play havoc with


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play havoc with (someone or something)

To cause issues or disruptions for someone or something. The road closures have played havoc with rush-hour traffic. This humidity is going to play havoc with my hair.
See also: havoc, play

play havoc with

completely disrupt; cause serious damage to.
1989 Vijay Singh In Search of the River Goddess I hate contractors who come from the plains, chop down trees, play havoc with our lives.
See also: havoc, play

play/wreak ˈhavoc with something

cause damage, destruction or disorder to something: The terrible storms wreaked havoc with electricity supplies, because so many power lines were down.
See also: havoc, play, something, wreak
References in periodicals archive ?
Broad laughs don't only drown out wry grins, they play havoc with characterisation.
IT MUST play havoc with the house prices when your neighbourhood is famous for mob killings.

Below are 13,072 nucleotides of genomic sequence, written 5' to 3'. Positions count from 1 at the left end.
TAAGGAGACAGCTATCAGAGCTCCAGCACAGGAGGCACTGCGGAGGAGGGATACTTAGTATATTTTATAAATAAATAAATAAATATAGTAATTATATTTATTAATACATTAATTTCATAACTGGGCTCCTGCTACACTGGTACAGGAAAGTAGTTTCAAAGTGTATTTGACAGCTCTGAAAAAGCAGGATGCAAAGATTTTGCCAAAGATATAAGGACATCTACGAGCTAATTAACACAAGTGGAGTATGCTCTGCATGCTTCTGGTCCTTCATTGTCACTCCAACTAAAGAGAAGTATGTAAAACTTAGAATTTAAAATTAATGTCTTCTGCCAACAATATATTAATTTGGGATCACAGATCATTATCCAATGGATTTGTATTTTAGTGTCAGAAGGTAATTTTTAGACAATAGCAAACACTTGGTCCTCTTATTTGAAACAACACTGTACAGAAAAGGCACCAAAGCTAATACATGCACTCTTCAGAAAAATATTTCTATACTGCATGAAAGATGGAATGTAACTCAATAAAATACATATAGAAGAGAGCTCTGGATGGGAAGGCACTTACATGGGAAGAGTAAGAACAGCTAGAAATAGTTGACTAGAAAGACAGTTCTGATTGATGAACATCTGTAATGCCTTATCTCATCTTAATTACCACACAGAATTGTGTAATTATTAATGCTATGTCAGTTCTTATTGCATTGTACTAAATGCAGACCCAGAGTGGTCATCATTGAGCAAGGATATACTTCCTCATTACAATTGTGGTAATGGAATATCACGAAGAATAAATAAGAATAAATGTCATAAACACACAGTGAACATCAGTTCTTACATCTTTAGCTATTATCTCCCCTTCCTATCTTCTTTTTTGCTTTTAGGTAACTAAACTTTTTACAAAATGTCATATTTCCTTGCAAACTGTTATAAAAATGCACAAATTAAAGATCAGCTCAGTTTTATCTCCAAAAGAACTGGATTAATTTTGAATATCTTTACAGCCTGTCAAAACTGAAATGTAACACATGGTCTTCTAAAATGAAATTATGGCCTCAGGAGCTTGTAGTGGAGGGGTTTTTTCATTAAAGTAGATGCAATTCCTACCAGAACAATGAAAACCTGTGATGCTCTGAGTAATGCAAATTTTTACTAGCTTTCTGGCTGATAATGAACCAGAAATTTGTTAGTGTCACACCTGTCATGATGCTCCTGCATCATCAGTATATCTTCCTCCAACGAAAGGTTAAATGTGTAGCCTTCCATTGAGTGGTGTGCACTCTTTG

Braun's portable stylers are worth their weight in gold when the sun, sea and sand play havoc with your hair.
Many ice-hockey teams play on outdoor rinks, but a rule that games can't start if it is colder than minus 15 can play havoc with the schedule.
"I couldn't allow the whole community to be over-assessed; it was going to play havoc with property values."
The company has digested more than a dozen acquisitions in less than five years, something that can play havoc with a retailer's distribution, yet Pao de Acucar has managed to avoid such chaos.
His findings may have implications for other people whose irregular work schedules play havoc with their sleep cycles, says Cho.